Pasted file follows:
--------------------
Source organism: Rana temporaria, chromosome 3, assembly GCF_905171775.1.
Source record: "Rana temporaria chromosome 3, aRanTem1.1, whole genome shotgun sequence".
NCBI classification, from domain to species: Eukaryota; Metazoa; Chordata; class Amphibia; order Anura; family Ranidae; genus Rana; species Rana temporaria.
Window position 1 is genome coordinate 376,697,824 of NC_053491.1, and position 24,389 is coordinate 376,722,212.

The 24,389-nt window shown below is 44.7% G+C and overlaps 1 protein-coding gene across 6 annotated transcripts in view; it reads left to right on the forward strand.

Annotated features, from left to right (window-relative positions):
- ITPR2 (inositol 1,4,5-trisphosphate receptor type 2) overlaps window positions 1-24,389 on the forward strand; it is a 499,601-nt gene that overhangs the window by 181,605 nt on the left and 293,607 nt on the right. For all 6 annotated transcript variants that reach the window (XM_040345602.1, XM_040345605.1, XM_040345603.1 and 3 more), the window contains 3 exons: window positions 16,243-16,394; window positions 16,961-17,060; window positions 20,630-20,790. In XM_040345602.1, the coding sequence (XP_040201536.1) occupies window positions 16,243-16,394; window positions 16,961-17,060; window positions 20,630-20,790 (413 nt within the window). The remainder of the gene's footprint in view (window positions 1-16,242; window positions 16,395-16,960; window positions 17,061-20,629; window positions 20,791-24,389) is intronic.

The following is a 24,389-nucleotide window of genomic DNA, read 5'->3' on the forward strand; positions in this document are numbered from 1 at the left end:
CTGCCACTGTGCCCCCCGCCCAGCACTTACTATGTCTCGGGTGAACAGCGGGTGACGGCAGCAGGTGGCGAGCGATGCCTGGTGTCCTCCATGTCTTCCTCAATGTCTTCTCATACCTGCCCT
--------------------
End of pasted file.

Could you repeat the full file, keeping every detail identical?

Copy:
Source organism: Rana temporaria, chromosome 3, assembly GCF_905171775.1.
Source record: "Rana temporaria chromosome 3, aRanTem1.1, whole genome shotgun sequence".
NCBI classification, from domain to species: Eukaryota; Metazoa; Chordata; class Amphibia; order Anura; family Ranidae; genus Rana; species Rana temporaria.
Window position 1 is genome coordinate 376,697,824 of NC_053491.1, and position 24,389 is coordinate 376,722,212.

The 24,389-nt window shown below is 44.7% G+C and overlaps 1 protein-coding gene across 6 annotated transcripts in view; it reads left to right on the forward strand.

Annotated features, from left to right (window-relative positions):
- ITPR2 (inositol 1,4,5-trisphosphate receptor type 2) overlaps window positions 1-24,389 on the forward strand; it is a 499,601-nt gene that overhangs the window by 181,605 nt on the left and 293,607 nt on the right. For all 6 annotated transcript variants that reach the window (XM_040345602.1, XM_040345605.1, XM_040345603.1 and 3 more), the window contains 3 exons: window positions 16,243-16,394; window positions 16,961-17,060; window positions 20,630-20,790. In XM_040345602.1, the coding sequence (XP_040201536.1) occupies window positions 16,243-16,394; window positions 16,961-17,060; window positions 20,630-20,790 (413 nt within the window). The remainder of the gene's footprint in view (window positions 1-16,242; window positions 16,395-16,960; window positions 17,061-20,629; window positions 20,791-24,389) is intronic.

The following is a 24,389-nucleotide window of genomic DNA, read 5'->3' on the forward strand; positions in this document are numbered from 1 at the left end:
CTGCCACTGTGCCCCCCGCCCAGCACTTACTATGTCTCGGGTGAACAGCGGGTGACGGCAGCAGGTGGCGAGCGATGCCTGGTGTCCTCCATGTCTTCCTCAATGTCTTCTCATACCTGCCCT